Today, Spencer and Patrick are discussing S.H.I.E.L.D. 1, originally released December 31st, 2014.
Spencer: Since his premiere in the first Iron Man film, Agent Coulson has been a fan-favorite character, but it was the reveal that he was a dedicated fan of Captain America in The Avengers that truly sent his popularity skyrocketing. Believe me, I was on Tumblr to watch it happen. All of us reading comic books are obviously fans just like Coulson, so there’s just something appealing about a character who shares our enthusiasm and interests. Mark Waid and Carlos Pacheco’s S.H.I.E.L.D. 1 puts this aspect of Phil Coulson front-and-center, showing how Phil’s skills make him an ideal leader but also how those same skills benefit Waid as a writer.
Coulson’s been promoted to S.H.I.E.L.D.’s Special Ops Supreme Commander, which basically means he coordinates missions by choosing and commanding whatever superheroes will best suit the specific mission. It’s a job Coulson’s been training for all his life — even as a young child he was charting and memorizing the stats of Golden Age superheroes — and his first day on the job finds him up against monsters from all ten realms who have fallen to Earth and are wreaking havoc. Coulson gets together a field team — including the indomitable Melinda May, biologist Jemma Simmons, and techie Leo Fitz, all regular characters on the Agents of S.H.I.E.L.D. show — to tackle the source of the problem, which is a dark force that has possessed Heimdall, protector of the Asgardian Bifrost portal. The mission is a success thanks to Coulson’s quick thinking and knowledge of his assets — he uses the intangible Vision to launch a sneak attack — but Coulson still doesn’t know who or what’s behind the attack, and Coulson hates not knowing things.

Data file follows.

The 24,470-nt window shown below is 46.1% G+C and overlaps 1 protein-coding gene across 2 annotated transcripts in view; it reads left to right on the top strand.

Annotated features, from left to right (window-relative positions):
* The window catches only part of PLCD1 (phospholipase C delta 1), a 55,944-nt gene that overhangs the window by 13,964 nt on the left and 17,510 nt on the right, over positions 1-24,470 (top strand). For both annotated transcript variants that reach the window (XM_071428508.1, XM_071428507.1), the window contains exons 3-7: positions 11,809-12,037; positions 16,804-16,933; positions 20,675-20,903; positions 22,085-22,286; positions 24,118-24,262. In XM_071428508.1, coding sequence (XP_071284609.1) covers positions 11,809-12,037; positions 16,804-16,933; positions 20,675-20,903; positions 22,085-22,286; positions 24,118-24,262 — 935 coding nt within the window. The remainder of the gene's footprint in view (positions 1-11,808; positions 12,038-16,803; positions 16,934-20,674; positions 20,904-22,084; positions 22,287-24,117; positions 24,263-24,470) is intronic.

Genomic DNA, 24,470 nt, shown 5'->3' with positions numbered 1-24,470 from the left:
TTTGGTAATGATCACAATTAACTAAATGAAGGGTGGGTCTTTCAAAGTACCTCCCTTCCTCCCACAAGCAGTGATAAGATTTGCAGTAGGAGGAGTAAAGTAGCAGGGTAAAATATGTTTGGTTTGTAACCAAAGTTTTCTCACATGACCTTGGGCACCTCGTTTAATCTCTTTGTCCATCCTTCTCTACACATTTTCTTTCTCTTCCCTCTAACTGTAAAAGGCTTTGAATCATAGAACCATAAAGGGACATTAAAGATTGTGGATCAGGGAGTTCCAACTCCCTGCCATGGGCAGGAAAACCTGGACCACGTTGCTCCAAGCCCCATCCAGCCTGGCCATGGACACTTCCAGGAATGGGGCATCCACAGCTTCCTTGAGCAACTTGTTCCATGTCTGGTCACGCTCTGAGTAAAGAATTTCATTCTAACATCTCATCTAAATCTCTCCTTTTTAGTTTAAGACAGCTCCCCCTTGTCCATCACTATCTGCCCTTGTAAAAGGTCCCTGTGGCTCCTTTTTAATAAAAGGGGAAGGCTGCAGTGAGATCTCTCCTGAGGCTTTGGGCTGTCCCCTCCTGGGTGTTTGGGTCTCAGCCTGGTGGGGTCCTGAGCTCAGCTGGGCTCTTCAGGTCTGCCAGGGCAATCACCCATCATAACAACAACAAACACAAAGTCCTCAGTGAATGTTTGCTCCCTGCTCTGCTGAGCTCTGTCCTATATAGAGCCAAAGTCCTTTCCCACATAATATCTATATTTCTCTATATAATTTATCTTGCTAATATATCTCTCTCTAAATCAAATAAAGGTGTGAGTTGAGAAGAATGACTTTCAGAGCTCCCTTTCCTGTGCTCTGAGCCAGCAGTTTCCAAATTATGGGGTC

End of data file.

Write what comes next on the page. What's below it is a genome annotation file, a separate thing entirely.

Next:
The glimpses into Coulson’s past Waid treats us to are absolutely charming, and while I can’t speak for any of our readers, I certainly see a lot of myself in them.
While I was never as thorough as Coulson, I’ve spoken fairly often about my love of compiling lists and super-hero bios like these. Writer Mark Waid is quick to admit that he’s in the same boat — he’s always had a reputation as a walking comic book encyclopedia to begin with, but recently on his Twitter, he revealed that he kept a system almost identical to Coulson’s as a child (check it out, it’s adorable). So when Coulson talks about how fun it is when your hobby becomes your work, it’s clear that Coulson’s enthusiasm mirrors Waid’s.
The same goes for Coulson’s new job. Coulson has free rein with Marvel’s roster of superheroes, able to mix and match whatever combinations will best aid the mission at hand. This isn’t even a metaphor or an allusion — Waid seems to have the exact same freedom as writer of S.H.I.E.L.D., and thanks to Coulson’s reaction, we can see how much of a dream job this must be for Waid. It should be just as much fun for readers, who will get to see heroes crossing paths with characters they may otherwise never meet, and they may perhaps even receive answers to the some of the crazy questions and theories fans always come up with but never expect to see addressed in canon (such as Coulson’s Quicksilver vs. Hulk example):
That said, I feel this may be an aspect of S.H.I.E.L.D. where the potential so far outshines the results. There are quite a few heroes cameoing in this issue, and it’s a joy to see characters like Hyperion or Nightmask, who rarely, if ever, appear outside their own titles, get some panel-time (on that note, is this the new Thor’s first appearance outside her solo?); in fact, I was recently talking to Patrick about how much we need an outlet for newer characters to get more exposure, and S.H.I.E.L.D. looks like it may fill that need quite nicely. Still, that’s a bit of a moot point if the heroes don’t get a chance to show off who they are; Black Knight, Valkyrie, and the Vision all get a spotlight, but we don’t learn anything about their personalities, only their abilities. We’ve mentioned before how treating characters like interchangeable cogs in a machine robs them of personality, and that’s exactly what happens here. Next month promises a Ms. Marvel spotlight, and hopefully her giant-sized personality gets a better chance to shine (I’d love to see her geek out with Coulson).